• This worked for me. It seems like a lot of newer hosting services, (Vercel, AWS Amplify, etc) use CNAMEs. If you want your app pointed to a root domain and have an email address also at the root domain it seems like you're kind of out of luck. This "hack" works though. I wonder what the proper way to do this is...
    – ggrant
    Sep 8 at 17:17

I have found that SOME MX providers in tandem with SOME DNS providers will actually work alongside a bare CNAME, if you merely order the MX record ABOVE the CNAME in the top down record order.

It is working on Name.com registrar with Office 365 MX record and bare CNAME record directing HTTP to yet another domain. While testing MX queries I noticed my CNAME result came back first corresponding to my DNS entries order, so I figured why not try ordering MX first and see if that satisfied the MX provider. To my surprise Office 365 MX verification then passed and I can confirm inbound and outbound email is indeed flowing. And after testing several web clients, HTTP also indeed resolves desirably to specified CNAME destination host.

Caveat emptor - This is clearly going against the standard and therefore probably shouldn't be considered for anything critical. I'm assuming record order is not in the spec and therefore can't be officially relied upon... i.e. subject to change right after you forget about this hack.

Tip - MX Toolbox free page is very handy for checking the result of trying different DNS settings.

Shameless plug for my corresponding post.

  • 3
    Being undocumented behavior, this is definitely not something I'd want to count on.
    – ceejayoz
    Jun 25, 2016 at 19:13
  • 3
    this behaviour can only be considered a bug, a caching nameserver may cache the CNAME response ans MDAs will never see the MX record tools.ietf.org/html/rfc5321#section-5.1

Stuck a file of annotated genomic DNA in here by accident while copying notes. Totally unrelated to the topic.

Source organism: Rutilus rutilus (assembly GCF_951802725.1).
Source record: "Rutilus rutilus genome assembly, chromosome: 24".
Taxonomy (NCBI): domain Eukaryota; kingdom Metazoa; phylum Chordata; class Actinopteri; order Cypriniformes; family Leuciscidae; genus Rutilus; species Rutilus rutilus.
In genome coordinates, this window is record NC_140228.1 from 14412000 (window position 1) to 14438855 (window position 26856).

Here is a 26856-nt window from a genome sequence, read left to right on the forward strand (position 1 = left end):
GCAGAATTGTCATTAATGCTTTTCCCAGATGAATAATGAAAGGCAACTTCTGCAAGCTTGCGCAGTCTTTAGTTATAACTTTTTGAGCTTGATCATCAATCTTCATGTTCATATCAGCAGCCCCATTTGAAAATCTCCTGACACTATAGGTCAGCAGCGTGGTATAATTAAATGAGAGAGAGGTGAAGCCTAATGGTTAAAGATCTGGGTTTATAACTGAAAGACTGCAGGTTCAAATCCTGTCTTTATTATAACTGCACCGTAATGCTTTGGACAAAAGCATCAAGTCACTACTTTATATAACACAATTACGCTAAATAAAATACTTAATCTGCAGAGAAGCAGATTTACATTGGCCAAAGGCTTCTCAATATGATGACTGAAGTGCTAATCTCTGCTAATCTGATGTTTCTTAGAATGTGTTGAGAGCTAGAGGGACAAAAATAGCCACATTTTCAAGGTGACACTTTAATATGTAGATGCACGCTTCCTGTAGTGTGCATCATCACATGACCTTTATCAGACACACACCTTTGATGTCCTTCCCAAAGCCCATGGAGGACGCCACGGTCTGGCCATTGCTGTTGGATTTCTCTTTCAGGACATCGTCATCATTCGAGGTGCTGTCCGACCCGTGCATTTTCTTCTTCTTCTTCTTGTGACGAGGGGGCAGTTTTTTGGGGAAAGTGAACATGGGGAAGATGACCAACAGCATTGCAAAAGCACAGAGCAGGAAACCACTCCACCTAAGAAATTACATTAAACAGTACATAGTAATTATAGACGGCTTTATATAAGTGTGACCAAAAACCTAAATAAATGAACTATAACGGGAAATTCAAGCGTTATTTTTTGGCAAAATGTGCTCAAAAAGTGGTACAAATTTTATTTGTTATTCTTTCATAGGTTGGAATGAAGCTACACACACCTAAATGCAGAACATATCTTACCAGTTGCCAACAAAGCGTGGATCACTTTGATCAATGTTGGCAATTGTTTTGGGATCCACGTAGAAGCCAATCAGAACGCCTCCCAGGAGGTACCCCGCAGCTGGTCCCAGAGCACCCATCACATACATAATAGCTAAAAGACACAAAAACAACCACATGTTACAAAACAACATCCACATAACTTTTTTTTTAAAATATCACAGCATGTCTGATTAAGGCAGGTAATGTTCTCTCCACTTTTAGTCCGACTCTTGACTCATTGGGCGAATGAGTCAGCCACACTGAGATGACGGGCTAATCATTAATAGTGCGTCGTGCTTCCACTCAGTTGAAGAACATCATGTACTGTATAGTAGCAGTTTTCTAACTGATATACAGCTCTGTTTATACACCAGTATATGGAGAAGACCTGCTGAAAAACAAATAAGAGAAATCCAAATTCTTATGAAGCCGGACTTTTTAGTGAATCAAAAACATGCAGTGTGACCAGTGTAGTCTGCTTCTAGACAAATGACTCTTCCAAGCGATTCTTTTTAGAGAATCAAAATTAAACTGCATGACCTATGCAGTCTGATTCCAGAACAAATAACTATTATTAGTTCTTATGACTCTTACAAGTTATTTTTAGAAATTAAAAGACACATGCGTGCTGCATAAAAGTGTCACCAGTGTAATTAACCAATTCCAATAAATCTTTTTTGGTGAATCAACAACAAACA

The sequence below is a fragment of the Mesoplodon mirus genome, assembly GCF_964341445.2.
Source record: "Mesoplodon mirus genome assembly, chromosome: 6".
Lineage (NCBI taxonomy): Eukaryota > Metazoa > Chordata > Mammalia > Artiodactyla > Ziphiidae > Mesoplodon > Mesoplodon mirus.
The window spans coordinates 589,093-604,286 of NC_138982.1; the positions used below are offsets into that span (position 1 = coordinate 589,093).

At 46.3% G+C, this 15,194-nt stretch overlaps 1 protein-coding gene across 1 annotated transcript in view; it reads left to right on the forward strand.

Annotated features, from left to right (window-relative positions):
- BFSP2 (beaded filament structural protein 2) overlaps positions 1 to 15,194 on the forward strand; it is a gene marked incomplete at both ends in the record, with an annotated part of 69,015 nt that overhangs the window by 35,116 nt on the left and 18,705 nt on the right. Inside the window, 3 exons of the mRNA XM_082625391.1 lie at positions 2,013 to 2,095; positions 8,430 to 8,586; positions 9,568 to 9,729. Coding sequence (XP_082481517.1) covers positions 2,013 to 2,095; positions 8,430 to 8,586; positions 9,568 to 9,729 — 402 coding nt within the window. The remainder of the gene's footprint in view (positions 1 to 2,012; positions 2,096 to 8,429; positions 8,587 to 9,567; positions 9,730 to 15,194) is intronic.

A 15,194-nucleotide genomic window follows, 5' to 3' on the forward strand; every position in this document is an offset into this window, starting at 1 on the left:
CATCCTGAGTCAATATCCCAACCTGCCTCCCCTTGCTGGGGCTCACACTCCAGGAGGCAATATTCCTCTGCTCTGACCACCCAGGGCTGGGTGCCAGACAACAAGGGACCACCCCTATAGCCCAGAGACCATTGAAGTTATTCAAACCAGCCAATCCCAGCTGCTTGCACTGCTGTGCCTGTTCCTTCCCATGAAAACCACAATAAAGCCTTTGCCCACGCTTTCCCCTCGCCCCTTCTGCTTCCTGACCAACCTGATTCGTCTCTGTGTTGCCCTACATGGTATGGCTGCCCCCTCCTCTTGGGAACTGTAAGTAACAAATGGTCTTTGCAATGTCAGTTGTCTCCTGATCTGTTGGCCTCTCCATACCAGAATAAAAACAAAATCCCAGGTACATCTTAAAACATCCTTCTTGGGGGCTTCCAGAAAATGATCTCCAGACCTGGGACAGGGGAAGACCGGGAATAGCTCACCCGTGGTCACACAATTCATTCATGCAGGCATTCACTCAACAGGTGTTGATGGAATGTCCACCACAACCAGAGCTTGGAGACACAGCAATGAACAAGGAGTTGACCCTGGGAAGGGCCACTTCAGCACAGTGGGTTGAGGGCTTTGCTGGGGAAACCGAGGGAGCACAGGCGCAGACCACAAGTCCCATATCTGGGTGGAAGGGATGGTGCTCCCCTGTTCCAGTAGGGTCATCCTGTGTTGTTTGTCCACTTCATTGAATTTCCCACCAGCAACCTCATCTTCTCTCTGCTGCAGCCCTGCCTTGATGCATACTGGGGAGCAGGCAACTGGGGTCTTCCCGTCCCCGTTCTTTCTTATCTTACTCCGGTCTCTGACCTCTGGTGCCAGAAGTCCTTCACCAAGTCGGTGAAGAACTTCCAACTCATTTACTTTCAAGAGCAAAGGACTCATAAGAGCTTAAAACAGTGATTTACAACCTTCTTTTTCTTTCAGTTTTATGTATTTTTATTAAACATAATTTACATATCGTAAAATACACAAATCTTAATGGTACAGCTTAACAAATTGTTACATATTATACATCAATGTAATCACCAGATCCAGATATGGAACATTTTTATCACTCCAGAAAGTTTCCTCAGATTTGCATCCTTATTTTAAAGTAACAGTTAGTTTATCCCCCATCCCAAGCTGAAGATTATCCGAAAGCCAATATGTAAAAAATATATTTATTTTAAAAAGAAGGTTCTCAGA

– Jasen
    May 6, 2018 at 23:04

I have come to realize that these two can be separated entirely

mydomain.com. -  A Record  -
mydomain.com - CNAME - www.cname.eg.com

Unless you are using your server as the mail server it wont really affect anything. The mail will look for mydomain.com MX records. Its will only be affected if its like this

mydomain.com - MX - mail.mydomain.com

but if its like this (meaning you are using a separate mail server) it wont be affected

mydomain.com - MX - mail.mycustommailserver.com

You can't use an IP for Mail Servers.


You can use a CNAME on the root of the domain, however, those MX records must also be configured on the host record, so if you have mx1.mail.com configured on the zone for yourdomain.com, and the root of yourdomain.com is CNAME to thisrecord.cname.com, you must also make sure that mx1.mail.com is configured on that CNAME host; if not, all mail will be lost!

  • 4
    The problem is, as per RFC1034, "if a CNAME RR is present at a node, no other data should be present" -- since the root needs to have NS records (to be useful, anyways), there will always be other data, which violates this section of the RFC.
    – Doktor J
    Sep 30, 2013 at 23:05
  • In my opinion the answer is correct, except that the MX record should be instead on the CNAME host (not also). Aug 13, 2015 at 5:26

You must log in to answer this question.

Not the answer you're looking for? Browse other questions tagged .